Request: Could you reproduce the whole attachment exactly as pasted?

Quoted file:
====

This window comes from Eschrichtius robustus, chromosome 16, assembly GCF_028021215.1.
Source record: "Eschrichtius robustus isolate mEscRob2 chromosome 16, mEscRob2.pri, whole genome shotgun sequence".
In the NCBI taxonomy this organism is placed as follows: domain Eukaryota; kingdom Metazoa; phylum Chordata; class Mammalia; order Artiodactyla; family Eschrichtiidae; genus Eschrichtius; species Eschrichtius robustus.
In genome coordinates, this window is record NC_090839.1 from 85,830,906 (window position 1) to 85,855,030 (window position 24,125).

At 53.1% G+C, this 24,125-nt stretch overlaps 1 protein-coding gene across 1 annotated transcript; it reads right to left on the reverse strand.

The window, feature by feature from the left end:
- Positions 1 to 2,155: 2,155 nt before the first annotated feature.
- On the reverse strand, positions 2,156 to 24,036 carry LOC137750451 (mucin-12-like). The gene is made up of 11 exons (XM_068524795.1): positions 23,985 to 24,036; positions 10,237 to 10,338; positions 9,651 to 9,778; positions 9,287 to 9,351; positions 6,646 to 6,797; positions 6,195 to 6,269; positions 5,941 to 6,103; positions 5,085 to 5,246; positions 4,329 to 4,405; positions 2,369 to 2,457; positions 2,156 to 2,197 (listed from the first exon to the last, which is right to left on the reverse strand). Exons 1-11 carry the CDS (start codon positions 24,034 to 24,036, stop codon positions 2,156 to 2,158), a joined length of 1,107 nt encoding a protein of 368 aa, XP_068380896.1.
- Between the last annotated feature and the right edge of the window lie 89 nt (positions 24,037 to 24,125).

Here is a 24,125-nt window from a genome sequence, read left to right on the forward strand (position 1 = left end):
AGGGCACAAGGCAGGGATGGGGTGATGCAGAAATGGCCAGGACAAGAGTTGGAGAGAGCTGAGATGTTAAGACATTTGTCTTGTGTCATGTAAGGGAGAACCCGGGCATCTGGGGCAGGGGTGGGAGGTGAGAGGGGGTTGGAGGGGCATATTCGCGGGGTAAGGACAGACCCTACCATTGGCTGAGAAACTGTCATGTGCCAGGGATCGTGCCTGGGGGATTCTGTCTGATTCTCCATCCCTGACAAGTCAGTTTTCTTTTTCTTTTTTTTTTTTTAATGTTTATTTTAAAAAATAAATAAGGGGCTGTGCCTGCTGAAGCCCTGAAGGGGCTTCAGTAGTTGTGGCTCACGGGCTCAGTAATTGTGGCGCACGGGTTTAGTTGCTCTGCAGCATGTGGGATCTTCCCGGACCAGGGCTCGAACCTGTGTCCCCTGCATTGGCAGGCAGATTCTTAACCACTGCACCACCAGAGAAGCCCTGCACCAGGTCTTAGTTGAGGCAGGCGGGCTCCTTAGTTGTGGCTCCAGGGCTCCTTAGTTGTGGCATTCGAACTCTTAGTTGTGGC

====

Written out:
This window comes from Eschrichtius robustus, chromosome 16, assembly GCF_028021215.1.
Source record: "Eschrichtius robustus isolate mEscRob2 chromosome 16, mEscRob2.pri, whole genome shotgun sequence".
In the NCBI taxonomy this organism is placed as follows: domain Eukaryota; kingdom Metazoa; phylum Chordata; class Mammalia; order Artiodactyla; family Eschrichtiidae; genus Eschrichtius; species Eschrichtius robustus.
In genome coordinates, this window is record NC_090839.1 from 85,830,906 (window position 1) to 85,855,030 (window position 24,125).

At 53.1% G+C, this 24,125-nt stretch overlaps 1 protein-coding gene across 1 annotated transcript; it reads right to left on the reverse strand.

The window, feature by feature from the left end:
- Positions 1 to 2,155: 2,155 nt before the first annotated feature.
- On the reverse strand, positions 2,156 to 24,036 carry LOC137750451 (mucin-12-like). The gene is made up of 11 exons (XM_068524795.1): positions 23,985 to 24,036; positions 10,237 to 10,338; positions 9,651 to 9,778; positions 9,287 to 9,351; positions 6,646 to 6,797; positions 6,195 to 6,269; positions 5,941 to 6,103; positions 5,085 to 5,246; positions 4,329 to 4,405; positions 2,369 to 2,457; positions 2,156 to 2,197 (listed from the first exon to the last, which is right to left on the reverse strand). Exons 1-11 carry the CDS (start codon positions 24,034 to 24,036, stop codon positions 2,156 to 2,158), a joined length of 1,107 nt encoding a protein of 368 aa, XP_068380896.1.
- Between the last annotated feature and the right edge of the window lie 89 nt (positions 24,037 to 24,125).

Here is a 24,125-nt window from a genome sequence, read left to right on the forward strand (position 1 = left end):
AGGGCACAAGGCAGGGATGGGGTGATGCAGAAATGGCCAGGACAAGAGTTGGAGAGAGCTGAGATGTTAAGACATTTGTCTTGTGTCATGTAAGGGAGAACCCGGGCATCTGGGGCAGGGGTGGGAGGTGAGAGGGGGTTGGAGGGGCATATTCGCGGGGTAAGGACAGACCCTACCATTGGCTGAGAAACTGTCATGTGCCAGGGATCGTGCCTGGGGGATTCTGTCTGATTCTCCATCCCTGACAAGTCAGTTTTCTTTTTCTTTTTTTTTTTTTAATGTTTATTTTAAAAAATAAATAAGGGGCTGTGCCTGCTGAAGCCCTGAAGGGGCTTCAGTAGTTGTGGCTCACGGGCTCAGTAATTGTGGCGCACGGGTTTAGTTGCTCTGCAGCATGTGGGATCTTCCCGGACCAGGGCTCGAACCTGTGTCCCCTGCATTGGCAGGCAGATTCTTAACCACTGCACCACCAGAGAAGCCCTGCACCAGGTCTTAGTTGAGGCAGGCGGGCTCCTTAGTTGTGGCTCCAGGGCTCCTTAGTTGTGGCATTCGAACTCTTAGTTGTGGC